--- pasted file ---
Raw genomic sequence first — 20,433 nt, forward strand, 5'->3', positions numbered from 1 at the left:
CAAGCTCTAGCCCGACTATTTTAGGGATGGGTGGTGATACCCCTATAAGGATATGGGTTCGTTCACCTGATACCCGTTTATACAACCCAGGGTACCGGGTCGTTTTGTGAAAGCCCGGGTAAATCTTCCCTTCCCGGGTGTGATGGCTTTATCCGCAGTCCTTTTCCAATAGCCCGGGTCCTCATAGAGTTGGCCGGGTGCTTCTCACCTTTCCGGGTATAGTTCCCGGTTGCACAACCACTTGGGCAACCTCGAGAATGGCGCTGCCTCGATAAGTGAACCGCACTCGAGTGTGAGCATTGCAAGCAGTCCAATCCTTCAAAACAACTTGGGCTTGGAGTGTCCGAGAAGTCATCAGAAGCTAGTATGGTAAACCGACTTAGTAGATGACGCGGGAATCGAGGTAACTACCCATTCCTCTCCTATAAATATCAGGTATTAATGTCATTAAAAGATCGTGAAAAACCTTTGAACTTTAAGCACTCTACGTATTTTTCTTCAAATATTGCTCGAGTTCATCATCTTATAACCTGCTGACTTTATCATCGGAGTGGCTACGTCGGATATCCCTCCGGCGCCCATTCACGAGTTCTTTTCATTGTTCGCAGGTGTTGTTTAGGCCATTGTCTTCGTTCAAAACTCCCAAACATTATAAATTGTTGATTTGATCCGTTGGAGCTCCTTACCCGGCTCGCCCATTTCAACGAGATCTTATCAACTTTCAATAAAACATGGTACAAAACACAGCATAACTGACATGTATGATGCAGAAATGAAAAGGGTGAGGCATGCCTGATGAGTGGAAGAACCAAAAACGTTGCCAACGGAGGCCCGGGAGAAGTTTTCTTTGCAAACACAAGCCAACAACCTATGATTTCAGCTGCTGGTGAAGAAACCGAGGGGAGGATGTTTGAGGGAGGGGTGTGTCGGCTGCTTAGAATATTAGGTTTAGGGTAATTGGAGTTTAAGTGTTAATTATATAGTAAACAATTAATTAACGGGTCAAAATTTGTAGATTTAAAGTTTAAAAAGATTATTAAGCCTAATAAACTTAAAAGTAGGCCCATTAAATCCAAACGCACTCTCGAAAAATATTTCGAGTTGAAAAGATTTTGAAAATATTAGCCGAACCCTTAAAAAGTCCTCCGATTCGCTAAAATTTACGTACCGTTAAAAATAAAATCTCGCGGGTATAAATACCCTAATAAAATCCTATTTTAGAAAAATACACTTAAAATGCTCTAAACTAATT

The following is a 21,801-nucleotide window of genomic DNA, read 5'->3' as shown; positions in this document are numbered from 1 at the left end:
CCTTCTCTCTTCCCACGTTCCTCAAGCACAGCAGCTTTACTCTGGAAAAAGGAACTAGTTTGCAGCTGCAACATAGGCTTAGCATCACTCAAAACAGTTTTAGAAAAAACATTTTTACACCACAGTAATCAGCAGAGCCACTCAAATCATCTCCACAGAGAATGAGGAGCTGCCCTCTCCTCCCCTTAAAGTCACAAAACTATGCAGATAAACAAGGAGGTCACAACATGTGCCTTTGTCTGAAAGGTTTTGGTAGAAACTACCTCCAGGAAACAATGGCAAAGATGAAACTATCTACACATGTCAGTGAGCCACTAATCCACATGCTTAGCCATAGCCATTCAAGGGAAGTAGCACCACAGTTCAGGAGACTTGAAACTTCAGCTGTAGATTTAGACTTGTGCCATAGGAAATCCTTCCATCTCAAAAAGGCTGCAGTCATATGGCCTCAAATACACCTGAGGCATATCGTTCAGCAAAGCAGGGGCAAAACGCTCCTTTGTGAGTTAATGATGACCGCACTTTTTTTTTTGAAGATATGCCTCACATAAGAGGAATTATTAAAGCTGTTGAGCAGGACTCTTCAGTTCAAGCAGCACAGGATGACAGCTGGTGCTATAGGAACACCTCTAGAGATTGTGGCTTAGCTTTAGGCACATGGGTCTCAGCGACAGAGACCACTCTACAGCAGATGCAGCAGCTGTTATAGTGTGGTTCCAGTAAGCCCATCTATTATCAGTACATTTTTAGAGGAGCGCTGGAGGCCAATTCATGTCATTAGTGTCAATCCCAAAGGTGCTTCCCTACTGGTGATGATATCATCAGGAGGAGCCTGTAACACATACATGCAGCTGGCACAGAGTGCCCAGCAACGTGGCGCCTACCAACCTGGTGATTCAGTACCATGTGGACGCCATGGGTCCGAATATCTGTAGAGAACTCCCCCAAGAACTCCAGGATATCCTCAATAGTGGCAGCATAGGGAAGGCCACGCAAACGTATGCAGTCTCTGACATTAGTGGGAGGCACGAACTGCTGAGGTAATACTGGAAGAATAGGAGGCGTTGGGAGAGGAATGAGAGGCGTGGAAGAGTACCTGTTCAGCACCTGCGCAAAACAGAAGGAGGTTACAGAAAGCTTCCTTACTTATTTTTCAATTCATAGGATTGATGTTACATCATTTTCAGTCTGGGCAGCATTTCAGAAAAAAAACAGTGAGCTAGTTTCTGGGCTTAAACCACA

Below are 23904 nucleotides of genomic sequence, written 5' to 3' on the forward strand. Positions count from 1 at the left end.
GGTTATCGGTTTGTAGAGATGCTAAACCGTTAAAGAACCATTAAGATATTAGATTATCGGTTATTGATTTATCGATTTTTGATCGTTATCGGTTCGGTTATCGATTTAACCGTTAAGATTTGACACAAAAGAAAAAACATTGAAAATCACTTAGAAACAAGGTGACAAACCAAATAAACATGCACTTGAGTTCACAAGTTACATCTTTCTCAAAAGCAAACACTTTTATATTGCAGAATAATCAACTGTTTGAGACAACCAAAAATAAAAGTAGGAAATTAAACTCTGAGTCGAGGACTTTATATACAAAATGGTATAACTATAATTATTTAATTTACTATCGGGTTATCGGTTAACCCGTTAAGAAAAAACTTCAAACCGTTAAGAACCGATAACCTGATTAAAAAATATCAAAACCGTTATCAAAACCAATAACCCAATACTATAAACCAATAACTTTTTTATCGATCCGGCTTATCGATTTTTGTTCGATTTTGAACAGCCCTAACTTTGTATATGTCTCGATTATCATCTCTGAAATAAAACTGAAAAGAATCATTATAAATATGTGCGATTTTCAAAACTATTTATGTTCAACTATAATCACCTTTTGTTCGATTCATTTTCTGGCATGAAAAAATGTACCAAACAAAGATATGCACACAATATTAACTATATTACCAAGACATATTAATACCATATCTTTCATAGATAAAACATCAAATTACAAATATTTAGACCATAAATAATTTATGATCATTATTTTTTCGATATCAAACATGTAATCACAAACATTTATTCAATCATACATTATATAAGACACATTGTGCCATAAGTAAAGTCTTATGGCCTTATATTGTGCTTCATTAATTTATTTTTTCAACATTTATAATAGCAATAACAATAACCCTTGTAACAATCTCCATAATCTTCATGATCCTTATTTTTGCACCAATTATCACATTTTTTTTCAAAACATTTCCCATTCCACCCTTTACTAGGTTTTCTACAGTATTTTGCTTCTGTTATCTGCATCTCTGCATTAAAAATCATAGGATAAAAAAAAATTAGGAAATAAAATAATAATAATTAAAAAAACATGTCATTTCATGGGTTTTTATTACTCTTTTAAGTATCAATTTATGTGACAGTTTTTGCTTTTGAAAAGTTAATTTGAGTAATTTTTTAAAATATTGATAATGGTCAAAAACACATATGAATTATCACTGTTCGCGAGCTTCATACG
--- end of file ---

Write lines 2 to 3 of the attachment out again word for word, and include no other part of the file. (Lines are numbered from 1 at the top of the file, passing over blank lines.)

CAAGCTCTAGCCCGACTATTTTAGGGATGGGTGGTGATACCCCTATAAGGATATGGGTTCGTTCACCTGATACCCGTTTATACAACCCAGGGTACCGGGTCGTTTTGTGAAAGCCCGGGTAAATCTTCCCTTCCCGGGTGTGATGGCTTTATCCGCAGTCCTTTTCCAATAGCCCGGGTCCTCATAGAGTTGGCCGGGTGCTTCTCACCTTTCCGGGTATAGTTCCCGGTTGCACAACCACTTGGGCAACCTCGAGAATGGCGCTGCCTCGATAAGTGAACCGCACTCGAGTGTGAGCATTGCAAGCAGTCCAATCCTTCAAAACAACTTGGGCTTGGAGTGTCCGAGAAGTCATCAGAAGCTAGTATGGTAAACCGACTTAGTAGATGACGCGGGAATCGAGGTAACTACCCATTCCTCTCCTATAAATATCAGGTATTAATGTCATTAAAAGATCGTGAAAAACCTTTGAACTTTAAGCACTCTACGTATTTTTCTTCAAATATTGCTCGAGTTCATCATCTTATAACCTGCTGACTTTATCATCGGAGTGGCTACGTCGGATATCCCTCCGGCGCCCATTCACGAGTTCTTTTCATTGTTCGCAGGTGTTGTTTAGGCCATTGTCTTCGTTCAAAACTCCCAAACATTATAAATTGTTGATTTGATCCGTTGGAGCTCCTTACCCGGCTCGCCCATTTCAACGAGATCTTATCAACTTTCAATAAAACATGGTACAAAACACAGCATAACTGACATGTATGATGCAGAAATGAAAAGGGTGAGGCATGCCTGATGAGTGGAAGAACCAAAAACGTTGCCAACGGAGGCCCGGGAGAAGTTTTCTTTGCAAACACAAGCCAACAACCTATGATTTCAGCTGCTGGTGAAGAAACCGAGGGGAGGATGTTTGAGGGAGGGGTGTGTCGGCTGCTTAGAATATTAGGTTTAGGGTAATTGGAGTTTAAGTGTTAATTATATAGTAAACAATTAATTAACGGGTCAAAATTTGTAGATTTAAAGTTTAAAAAGATTATTAAGCCTAATAAACTTAAAAGTAGGCCCATTAAATCCAAACGCACTCTCGAAAAATATTTCGAGTTGAAAAGATTTTGAAAATATTAGCCGAACCCTTAAAAAGTCCTCCGATTCGCTAAAATTTACGTACCGTTAAAAATAAAATCTCGCGGGTATAAATACCCTAATAAAATCCTATTTTAGAAAAATACACTTAAAATGCTCTAAACTAATT

The following is a 21,801-nucleotide window of genomic DNA, read 5'->3' as shown; positions in this document are numbered from 1 at the left end: